With the support of the government program to develop the resorts area of Playa
Dorada in Puerto Plata, the Planarte program fostered a center to train jewelers
in Puerto Plata under German technician, Heinz Meder. Marketing programs
nevertheless were not in line with the training, and soon there was a saturation
of artisans. |
The 1993 blockbuster movie Jurassic park by Stephen Spielberg was partially
filmed in the Dominican Republic and some of the storyline was inspired in part
by a piece of Dominican amber that contained a mosquito. In the movie,
scientists used dinosaur blood that was found inside the mosquito to reconstruct
and clone dinosaurs. Sales of Dominican amber are said to have increased about
500% immediately following the movies release.
The initial modern day real interest in mining amber would also come from
Germans who began mining large amounts of it and exporting it back to Germany.
In 1979, concerned about the large amounts of amber that was leaving the
country, the Dominican government passed a law forbidding its export unless
native artisans were at least partially involved in the mining. In 1987 a law
was passed stating that no amber pieces that had insects in them would be
permitted to leave the country without the permission of the National Museum of
Natural History. This subsequently increased the value of these pieces.
Unfortunately, along with the increase in amber’s popularity and value has come
a counterfeit market. Apparently, some of the counterfeit pieces look very much
like the authentic amber pieces making them very difficult to spot. One way to
tell if the piece you are holding is actual amber is to rub it. Supposedly,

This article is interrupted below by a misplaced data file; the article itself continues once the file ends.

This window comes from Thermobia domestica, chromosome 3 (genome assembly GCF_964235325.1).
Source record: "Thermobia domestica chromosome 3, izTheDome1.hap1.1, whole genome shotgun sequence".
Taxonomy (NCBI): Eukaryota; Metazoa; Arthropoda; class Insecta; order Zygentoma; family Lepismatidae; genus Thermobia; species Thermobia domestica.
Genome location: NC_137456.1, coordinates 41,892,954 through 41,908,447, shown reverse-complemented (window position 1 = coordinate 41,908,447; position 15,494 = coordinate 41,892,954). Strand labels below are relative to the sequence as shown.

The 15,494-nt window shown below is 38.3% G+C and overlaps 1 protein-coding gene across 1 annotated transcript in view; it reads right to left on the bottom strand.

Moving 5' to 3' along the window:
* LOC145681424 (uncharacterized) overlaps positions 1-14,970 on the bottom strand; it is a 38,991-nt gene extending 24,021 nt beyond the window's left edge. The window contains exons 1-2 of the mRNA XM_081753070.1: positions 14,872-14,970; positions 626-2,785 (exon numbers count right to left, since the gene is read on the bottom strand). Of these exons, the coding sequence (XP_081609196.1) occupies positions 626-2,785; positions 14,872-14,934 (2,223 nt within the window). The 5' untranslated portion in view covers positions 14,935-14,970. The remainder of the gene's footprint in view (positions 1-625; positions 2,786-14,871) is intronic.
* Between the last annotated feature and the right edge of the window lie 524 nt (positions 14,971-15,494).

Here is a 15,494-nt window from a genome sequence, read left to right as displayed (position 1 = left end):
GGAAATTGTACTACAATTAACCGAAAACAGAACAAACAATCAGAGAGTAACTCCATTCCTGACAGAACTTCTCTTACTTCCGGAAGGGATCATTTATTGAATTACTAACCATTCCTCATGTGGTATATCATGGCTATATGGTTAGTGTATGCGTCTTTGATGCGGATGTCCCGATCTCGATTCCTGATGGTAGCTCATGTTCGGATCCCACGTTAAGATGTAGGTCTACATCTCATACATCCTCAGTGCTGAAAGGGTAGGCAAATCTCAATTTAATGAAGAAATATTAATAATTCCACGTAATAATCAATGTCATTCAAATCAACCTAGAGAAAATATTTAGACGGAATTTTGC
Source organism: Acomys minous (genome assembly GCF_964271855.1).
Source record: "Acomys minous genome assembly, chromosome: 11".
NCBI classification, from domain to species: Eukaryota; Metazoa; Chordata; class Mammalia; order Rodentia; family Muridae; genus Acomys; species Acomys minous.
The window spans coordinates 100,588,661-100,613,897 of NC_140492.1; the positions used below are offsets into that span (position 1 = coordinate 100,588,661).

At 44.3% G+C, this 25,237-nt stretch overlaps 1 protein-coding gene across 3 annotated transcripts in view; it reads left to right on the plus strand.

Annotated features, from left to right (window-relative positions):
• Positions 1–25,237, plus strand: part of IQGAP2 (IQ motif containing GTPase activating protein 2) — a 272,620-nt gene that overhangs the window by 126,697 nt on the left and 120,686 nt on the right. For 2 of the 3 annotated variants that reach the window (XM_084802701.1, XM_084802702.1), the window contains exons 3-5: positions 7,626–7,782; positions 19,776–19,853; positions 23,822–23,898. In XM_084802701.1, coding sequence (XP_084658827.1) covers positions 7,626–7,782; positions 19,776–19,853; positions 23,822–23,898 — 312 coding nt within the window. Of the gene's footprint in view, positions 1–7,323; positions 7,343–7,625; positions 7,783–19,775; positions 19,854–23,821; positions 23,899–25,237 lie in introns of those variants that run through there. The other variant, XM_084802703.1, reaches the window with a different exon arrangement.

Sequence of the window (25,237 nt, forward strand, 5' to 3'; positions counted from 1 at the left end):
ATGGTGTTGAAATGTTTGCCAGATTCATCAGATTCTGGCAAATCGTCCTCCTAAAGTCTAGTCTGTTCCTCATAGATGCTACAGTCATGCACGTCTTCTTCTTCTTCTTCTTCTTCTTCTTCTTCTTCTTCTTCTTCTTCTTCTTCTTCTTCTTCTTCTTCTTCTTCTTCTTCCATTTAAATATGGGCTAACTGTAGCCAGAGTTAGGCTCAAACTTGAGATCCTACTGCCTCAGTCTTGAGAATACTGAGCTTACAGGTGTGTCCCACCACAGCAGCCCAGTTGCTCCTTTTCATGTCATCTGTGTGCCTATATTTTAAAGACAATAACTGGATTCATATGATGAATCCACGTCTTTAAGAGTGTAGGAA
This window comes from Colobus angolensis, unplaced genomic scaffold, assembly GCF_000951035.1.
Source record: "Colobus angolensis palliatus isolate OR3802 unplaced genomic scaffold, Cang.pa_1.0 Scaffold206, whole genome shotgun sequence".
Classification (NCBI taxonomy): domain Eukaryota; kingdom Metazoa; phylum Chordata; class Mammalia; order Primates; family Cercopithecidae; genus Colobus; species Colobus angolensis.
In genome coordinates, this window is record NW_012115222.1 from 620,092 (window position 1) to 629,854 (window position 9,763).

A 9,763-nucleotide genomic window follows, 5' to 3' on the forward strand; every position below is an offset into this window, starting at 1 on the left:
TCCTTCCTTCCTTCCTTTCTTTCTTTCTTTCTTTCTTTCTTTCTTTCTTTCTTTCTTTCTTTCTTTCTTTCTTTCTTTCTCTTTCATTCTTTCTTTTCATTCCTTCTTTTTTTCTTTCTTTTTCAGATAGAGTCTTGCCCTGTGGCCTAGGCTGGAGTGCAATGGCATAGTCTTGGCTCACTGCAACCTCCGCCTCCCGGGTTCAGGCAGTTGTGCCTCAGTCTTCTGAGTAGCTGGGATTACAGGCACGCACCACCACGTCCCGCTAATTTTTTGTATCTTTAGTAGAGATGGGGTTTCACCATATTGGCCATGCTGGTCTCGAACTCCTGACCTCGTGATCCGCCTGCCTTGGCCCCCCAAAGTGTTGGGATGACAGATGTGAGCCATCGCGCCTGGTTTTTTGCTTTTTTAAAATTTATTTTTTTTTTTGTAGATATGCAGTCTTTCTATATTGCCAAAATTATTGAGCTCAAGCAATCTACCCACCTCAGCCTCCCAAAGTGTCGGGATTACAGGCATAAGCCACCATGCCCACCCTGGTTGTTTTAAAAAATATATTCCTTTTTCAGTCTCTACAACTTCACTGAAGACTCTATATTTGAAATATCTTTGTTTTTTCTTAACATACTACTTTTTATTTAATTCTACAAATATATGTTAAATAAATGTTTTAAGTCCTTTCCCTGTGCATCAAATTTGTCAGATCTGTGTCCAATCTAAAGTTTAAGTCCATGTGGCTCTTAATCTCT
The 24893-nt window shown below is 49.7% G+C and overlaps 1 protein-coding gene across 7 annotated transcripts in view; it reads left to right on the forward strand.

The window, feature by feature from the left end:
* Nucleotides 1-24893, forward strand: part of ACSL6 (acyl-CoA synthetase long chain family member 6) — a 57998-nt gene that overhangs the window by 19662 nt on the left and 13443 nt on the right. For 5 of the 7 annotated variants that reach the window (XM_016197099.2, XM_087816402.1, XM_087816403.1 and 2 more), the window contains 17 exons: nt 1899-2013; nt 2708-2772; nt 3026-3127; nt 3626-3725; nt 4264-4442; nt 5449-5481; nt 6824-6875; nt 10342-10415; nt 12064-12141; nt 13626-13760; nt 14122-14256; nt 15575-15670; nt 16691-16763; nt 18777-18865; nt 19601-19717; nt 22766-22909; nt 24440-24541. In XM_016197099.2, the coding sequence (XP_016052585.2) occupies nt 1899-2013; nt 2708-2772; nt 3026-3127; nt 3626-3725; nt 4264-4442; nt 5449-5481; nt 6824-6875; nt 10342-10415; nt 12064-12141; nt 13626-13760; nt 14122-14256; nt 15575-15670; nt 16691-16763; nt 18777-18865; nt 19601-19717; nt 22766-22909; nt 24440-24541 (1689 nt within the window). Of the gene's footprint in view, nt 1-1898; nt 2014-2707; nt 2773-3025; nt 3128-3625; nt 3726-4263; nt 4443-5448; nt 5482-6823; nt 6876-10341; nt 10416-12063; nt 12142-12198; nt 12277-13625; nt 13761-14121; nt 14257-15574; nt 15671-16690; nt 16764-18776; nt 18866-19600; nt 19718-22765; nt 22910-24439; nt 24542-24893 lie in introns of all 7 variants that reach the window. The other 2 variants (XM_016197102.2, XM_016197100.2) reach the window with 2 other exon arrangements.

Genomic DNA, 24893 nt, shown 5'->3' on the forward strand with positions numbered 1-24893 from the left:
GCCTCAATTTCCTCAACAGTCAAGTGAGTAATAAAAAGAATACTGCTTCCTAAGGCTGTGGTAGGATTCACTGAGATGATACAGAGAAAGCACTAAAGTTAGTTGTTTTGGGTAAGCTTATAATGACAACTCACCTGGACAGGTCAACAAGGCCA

rubbing a real piece of amber will result in it emitting a natural pine scent.
This also causes it to become electrically charged, especially if rubbed against
cloth or wool. After rubbing it in this way, hold a small piece of paper above
it. If the piece of paper moves or lifts, it is real amber. Another way to test
the authenticity of amber is to attempt to float it in salt water. If it floats,
it probably is the real thing as imitations usually sink.
Of the original amber artisans that remain today, is the Grand Factory, under
the Ortiz brothers who came from Moca, and Harrison’s that also works the stone
into fine crafts.
Today, the Amber World Museum in Zona Colonial Santo Domingo that opened in 1996
can also be visited. Here is a link to their website http://www.amberworldmuseum.com/.
Generally, amber has been found in spots along the steep mountains where there
are deep indentations in the land. If the amber happens to extend deep into the
mountainside, a shaft will be dug into the mountain to follow the amber deposit.
Unfortunately, working in these mines can be very dangerous as the shafts can
extend hundreds of feet into the side of the mountain and are sometimes not
reinforced very well creating the potential for a cave in. Occasionally, a cave
in or a landslide does happen and sometimes in these instances, miners are
killed. The estimated age of the amber deposits vary with the youngest deposits
being dug out estimated at between 15 to 17 million years old and the oldest
estimated at between 30 and 40 million years old.
Most of the miners are poor Dominicans that live in villages near the mines.